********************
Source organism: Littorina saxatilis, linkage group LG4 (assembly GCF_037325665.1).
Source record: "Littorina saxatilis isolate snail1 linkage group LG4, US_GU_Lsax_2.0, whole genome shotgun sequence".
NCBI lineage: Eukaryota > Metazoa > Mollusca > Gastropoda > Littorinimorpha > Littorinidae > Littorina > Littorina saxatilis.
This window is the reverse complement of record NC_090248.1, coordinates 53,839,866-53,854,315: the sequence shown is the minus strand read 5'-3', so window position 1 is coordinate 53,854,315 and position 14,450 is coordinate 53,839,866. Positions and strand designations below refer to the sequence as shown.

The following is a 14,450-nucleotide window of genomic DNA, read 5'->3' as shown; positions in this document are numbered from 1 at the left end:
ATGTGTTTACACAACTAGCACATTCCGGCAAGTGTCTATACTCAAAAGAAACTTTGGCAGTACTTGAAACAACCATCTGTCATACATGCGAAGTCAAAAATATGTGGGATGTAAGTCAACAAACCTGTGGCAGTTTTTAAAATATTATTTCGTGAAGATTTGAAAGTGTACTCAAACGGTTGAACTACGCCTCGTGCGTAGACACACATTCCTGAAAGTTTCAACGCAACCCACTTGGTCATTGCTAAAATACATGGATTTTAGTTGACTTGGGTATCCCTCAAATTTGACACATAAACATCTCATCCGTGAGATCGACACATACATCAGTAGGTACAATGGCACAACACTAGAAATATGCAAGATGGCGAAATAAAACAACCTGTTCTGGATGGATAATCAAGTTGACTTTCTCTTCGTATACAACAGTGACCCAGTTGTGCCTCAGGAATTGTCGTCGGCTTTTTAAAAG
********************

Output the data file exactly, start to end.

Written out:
Source organism: Littorina saxatilis, linkage group LG4 (assembly GCF_037325665.1).
Source record: "Littorina saxatilis isolate snail1 linkage group LG4, US_GU_Lsax_2.0, whole genome shotgun sequence".
NCBI lineage: Eukaryota > Metazoa > Mollusca > Gastropoda > Littorinimorpha > Littorinidae > Littorina > Littorina saxatilis.
This window is the reverse complement of record NC_090248.1, coordinates 53,839,866-53,854,315: the sequence shown is the minus strand read 5'-3', so window position 1 is coordinate 53,854,315 and position 14,450 is coordinate 53,839,866. Positions and strand designations below refer to the sequence as shown.

The following is a 14,450-nucleotide window of genomic DNA, read 5'->3' as shown; positions in this document are numbered from 1 at the left end:
ATGTGTTTACACAACTAGCACATTCCGGCAAGTGTCTATACTCAAAAGAAACTTTGGCAGTACTTGAAACAACCATCTGTCATACATGCGAAGTCAAAAATATGTGGGATGTAAGTCAACAAACCTGTGGCAGTTTTTAAAATATTATTTCGTGAAGATTTGAAAGTGTACTCAAACGGTTGAACTACGCCTCGTGCGTAGACACACATTCCTGAAAGTTTCAACGCAACCCACTTGGTCATTGCTAAAATACATGGATTTTAGTTGACTTGGGTATCCCTCAAATTTGACACATAAACATCTCATCCGTGAGATCGACACATACATCAGTAGGTACAATGGCACAACACTAGAAATATGCAAGATGGCGAAATAAAACAACCTGTTCTGGATGGATAATCAAGTTGACTTTCTCTTCGTATACAACAGTGACCCAGTTGTGCCTCAGGAATTGTCGTCGGCTTTTTAAAAG